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Little Bighorn Valley
Reno crossed the Little Bighorn and charged the upper end of the Indian camp, but was thrown back across the river. On Reno Hill he united with Captain Benteen and later the pack train. Custer, meanwhile, had vanished downstream.

Little Bighorn Valley
After scanning the valley from the bluff just north of Reno Hill, Custer led his battalion down a deep ravine to Medicine Tail Coulee, across to Deep Coulee, and up to the battle ridge. Here his command was wiped out by warriors pouring across the river from the village. Captain Weir tried to come to his aid, but was forced to turn back by Indians who met him at Weir Point.

Custer's last message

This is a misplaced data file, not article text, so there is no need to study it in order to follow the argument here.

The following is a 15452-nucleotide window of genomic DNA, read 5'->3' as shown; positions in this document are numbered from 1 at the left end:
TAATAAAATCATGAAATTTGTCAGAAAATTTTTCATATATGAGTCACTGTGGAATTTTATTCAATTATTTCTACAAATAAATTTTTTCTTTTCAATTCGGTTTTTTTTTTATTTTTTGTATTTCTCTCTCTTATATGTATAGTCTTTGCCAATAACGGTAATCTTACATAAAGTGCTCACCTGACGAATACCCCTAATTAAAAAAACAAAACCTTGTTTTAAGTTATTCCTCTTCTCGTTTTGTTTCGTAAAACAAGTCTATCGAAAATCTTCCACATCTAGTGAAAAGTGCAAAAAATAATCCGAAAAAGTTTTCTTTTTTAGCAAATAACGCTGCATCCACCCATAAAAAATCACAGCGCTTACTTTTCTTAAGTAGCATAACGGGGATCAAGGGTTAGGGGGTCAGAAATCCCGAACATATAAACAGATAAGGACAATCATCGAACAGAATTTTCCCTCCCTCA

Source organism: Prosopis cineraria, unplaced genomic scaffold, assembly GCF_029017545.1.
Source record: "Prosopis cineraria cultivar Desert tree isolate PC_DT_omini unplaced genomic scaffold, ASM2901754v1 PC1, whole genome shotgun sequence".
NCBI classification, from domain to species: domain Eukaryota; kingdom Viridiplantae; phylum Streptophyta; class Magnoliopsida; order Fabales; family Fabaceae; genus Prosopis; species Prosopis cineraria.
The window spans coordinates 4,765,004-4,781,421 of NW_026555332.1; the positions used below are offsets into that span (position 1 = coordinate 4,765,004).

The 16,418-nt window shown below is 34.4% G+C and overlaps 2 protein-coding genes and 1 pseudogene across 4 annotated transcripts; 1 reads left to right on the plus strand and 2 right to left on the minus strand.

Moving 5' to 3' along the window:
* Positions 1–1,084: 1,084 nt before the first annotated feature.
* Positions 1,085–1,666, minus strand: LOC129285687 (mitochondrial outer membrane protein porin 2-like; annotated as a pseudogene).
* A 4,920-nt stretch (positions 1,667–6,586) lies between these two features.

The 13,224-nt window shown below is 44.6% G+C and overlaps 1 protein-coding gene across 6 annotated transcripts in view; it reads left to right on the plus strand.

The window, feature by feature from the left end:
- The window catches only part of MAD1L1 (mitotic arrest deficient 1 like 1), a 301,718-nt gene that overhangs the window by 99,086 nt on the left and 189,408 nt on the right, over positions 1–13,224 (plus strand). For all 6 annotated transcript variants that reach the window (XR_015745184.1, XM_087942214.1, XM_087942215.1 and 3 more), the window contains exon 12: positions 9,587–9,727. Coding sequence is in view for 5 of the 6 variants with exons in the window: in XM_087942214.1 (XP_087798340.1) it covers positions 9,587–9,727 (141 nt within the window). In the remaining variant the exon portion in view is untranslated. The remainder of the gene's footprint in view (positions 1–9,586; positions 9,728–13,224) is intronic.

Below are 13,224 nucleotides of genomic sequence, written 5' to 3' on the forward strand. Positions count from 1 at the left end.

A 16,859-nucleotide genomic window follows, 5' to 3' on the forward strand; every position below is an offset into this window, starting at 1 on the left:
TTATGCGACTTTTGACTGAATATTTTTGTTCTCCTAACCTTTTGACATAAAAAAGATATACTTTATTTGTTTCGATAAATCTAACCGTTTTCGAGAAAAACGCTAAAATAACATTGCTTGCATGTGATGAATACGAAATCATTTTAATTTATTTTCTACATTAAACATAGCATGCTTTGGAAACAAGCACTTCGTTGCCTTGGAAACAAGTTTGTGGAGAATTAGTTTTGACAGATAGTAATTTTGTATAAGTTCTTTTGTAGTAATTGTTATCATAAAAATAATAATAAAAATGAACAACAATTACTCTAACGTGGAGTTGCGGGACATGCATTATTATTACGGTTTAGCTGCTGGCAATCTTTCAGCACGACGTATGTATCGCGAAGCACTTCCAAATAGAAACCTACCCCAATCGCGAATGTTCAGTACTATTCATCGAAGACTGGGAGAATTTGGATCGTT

Custer's last message is now preserved in the library of the U.S. Military Academy at West Point, N.Y. At the top is Benteen's "translation" of Adjutant Cooke's hastily scrawled summons.

Lt. William W. Cooke
Lt. William W. Cooke, a Canadian soldier of fortune, was the 7th Cavalry's able adjutant. He scribbled the message on a page torn from his memorandum book, and died an hour later on Custer Hill.

Sgt. John Martin
Sgt. John Martin at the time of his retirement in 1904. As Giovanni Martini, he was detailed as Custer's orderly on June 25, 1876, and carried the last message through Sioux warriors to Benteen.


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Last Modified: Sat, Sep 28 2002 10:00:00 pm PDT

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